Haemolytic uraemic syndrome
This complication of food poisoning occurs following an e coli infection (e coli 0157:H7) but tends to be rare. It is more common in children and is the main cause of kidney failure in children.
Most people recover from this without any ill effects but a small percentage develop kidney failure and require either dialysis or a transplant.
Children and teenagers are susceptible to this disease as well as adults and the elderly.
Causes of haemolytic uraemic syndrome
This occurs following a bout of e coli food poisoning, in particular that caused by the 0157:H7 strain. This strain of bacteria is particularly virulent and develops as a result of eating contaminated foods such as undercooked meat or unpasteurised milk.
This strain of bacteria releases a toxin called ‘verotoxin’which spreads to the kidneys, resulting in the formation of blood clots within tiny blood vessels in the kidneys.
This leads to kidney damage (haemolytic uraemic syndrome) and eventual failure.
This syndrome is comprised of three conditions:
- Haemolytic anaemia (a low red blood cell count)
- Thrombocytopenia (low platelet count)
- Renal failure (kidney failure)
People who have been given antibiotics or some other form of medication to treat e coli poisoning are at increased risk of developing haemolytic uraemic syndrome.
Why are children at increased risk of haemolytic uraemic syndrome?
This may be due to an underdeveloped immune system which is less efficient than an adult’s at fighting off disease or infection. It is particularly prevalent in children under 5.
Symptoms of haemolytic uraemic syndrome
These start with vomiting and diarrhoea which may contain blood. Other early stage symptoms include:
The first week of this disease is characterised by extreme tiredness, feeling weak and shaky and irritability. If you develop these symptoms then you will also find that you urinate far less than normal which causes a reduction in your urine output.
These symptoms appear at a later stage:
- Jaundice (yellowing of the skin)
- Skin rash
- Bruising on the skin
- Pale appearance
- Breathlessness (and other signs of anaemia)
These symptoms occur as a result of the destruction of red blood cells by toxins, such as those produced during a bout of food poisoning.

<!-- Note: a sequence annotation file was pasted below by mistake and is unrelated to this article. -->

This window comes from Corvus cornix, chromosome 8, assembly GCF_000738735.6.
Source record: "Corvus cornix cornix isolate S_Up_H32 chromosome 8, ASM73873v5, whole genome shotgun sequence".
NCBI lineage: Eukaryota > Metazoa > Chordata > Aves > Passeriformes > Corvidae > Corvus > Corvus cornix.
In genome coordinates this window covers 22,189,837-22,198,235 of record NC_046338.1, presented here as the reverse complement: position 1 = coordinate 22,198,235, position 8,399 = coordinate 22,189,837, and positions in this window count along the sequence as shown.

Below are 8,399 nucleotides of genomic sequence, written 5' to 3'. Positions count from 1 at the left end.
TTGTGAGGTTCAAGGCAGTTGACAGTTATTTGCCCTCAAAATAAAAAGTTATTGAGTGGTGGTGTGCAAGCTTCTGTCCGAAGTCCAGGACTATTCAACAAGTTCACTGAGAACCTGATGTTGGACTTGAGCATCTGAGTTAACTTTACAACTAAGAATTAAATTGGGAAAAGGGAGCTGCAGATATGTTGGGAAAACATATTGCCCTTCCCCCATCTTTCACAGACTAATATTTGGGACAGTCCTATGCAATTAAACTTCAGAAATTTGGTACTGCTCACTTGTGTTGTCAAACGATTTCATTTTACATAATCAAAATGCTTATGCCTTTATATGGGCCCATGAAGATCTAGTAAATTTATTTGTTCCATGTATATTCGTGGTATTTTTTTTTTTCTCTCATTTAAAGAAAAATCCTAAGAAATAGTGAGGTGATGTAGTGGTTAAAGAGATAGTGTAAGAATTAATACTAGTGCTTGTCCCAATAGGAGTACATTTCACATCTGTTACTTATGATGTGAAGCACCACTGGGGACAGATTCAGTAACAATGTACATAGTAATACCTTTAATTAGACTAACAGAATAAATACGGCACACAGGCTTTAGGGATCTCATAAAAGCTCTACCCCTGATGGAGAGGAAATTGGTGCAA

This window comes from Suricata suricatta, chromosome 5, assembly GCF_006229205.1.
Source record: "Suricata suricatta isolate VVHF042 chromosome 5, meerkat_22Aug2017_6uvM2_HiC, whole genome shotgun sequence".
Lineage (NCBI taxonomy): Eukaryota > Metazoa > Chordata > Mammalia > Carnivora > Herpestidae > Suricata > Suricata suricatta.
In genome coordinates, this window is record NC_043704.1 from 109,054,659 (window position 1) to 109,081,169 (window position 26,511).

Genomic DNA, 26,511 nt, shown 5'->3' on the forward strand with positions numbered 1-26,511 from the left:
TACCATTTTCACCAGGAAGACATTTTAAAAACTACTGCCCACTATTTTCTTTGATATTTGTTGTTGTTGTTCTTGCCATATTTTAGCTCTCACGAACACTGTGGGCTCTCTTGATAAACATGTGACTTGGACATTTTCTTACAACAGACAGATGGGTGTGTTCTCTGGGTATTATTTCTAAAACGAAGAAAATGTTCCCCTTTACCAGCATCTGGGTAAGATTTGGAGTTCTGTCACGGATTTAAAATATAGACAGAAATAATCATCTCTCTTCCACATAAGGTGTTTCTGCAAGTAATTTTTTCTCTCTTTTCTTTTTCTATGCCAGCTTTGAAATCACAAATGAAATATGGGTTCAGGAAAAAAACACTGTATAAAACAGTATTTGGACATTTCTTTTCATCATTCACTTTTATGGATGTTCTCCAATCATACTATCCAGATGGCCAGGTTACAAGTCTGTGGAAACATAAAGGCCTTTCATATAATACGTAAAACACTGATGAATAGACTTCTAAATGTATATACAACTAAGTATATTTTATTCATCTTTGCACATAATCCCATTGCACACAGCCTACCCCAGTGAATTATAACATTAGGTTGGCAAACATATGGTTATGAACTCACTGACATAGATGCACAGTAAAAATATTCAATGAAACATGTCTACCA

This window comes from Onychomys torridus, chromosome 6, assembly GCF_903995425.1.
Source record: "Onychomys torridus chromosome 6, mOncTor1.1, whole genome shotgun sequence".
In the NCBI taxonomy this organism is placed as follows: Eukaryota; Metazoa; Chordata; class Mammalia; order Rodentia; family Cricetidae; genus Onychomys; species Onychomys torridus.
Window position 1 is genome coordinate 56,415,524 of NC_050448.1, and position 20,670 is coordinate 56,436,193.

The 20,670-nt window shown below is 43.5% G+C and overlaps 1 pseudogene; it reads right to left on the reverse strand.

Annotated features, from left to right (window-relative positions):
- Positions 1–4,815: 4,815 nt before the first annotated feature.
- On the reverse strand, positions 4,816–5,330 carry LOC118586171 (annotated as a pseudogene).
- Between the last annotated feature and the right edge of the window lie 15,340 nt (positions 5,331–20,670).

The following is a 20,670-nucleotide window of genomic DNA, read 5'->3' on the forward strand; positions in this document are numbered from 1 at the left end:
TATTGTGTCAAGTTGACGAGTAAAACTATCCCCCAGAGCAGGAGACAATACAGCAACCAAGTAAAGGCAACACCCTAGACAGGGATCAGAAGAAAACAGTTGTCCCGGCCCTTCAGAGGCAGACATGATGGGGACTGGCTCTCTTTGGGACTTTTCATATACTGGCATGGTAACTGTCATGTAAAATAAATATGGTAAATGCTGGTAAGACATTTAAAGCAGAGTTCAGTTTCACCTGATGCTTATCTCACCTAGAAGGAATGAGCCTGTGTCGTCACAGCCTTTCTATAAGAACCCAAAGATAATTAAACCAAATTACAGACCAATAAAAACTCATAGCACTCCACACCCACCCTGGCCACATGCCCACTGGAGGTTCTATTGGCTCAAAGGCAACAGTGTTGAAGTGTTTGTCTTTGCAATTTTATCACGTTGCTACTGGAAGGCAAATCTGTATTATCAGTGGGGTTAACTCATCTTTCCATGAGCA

Diagnosing haemolytic uraemic syndrome
You will undergo a series of tests to confirm or reject this diagnosis. These include blood and urine tests plus a stool sample. You may also undergo a kidney biopsy.
A kidney biopsy is a procedure in which a small sample of tissue is removed from your kidneys under anaesthetic. This sample is then sent to a laboratory for analysis and to determine the extent of any kidney damage.
Treatment for haemolytic uraemic syndrome
This involves medication such as corticosteroids and blood transfusions. A blood transfusion will boost your red blood cell and platelet count, and may be augmented by a plasma infusion as well.
Serious cases will require kidney dialysis.
Children are more likely to be affected by this disease than adults but they have a better outcome. This disease is fatal if left untreated but most people respond well to treatment.
Are there complications?
Yes. This disease can lead to blood clotting problems, nervous system disorders and kidney failure. If this occurs then they will require dialysis on a permanent basis or a kidney transplant.
Food Poisoning Guide
- Food Poisoning
- What is food poisoning?
- Food poisoning or gastroenteritis?
- High risk for food poisoning
- Foods which are likely to cause food poisoning
- Types of food poisoning
- Chicken food poisoning
- Beef food poisoning
- Pork food poisoning
- Fish food poisoning
- Ciguatera poisoning
- Scombroid poisoning
- Bacterial food poisoning
- E coli
- Staphylococcus aureus
- Clostridium botulinum
- Campylobacter jejuni
- Vibrio parahaemolyticus
- Vibrio cholerae
- Bacillus cereus
- Clostridium perfringens
- Yersinia Enterocolitica
- Enterobacter sakazakii
- Viral food poisoning
- Entamoeba histolytica
- Mushroom toxins
- Red kidney bean toxins
- Shellfish toxins
- Causes of food poisoning
- Symptoms of food poisoning
- Diagnosing food poisoning
- Treatment for food poisoning
- Home based treatment
- Medical treatment
- Follow up treatment
- Complications of food poisoning
- Lactose intolerance
- Irritable bowel syndrome
- Kidney failure
- Haemolytic uraemic syndrome
- Reactive arthritis
- Guillain-Barre syndrome
- Reporting food poisoning
- Preventing food poisoning
- Cross contamination
- Food irradiation
- Food safety and your family
- Pregnancy and food poisoning
- Babies and food poisoning
- Children and food poisoning
- Teenagers and food poisoning
- Elderly and food poisoning
- Research into food poisoning
- Food Poisoning FAQs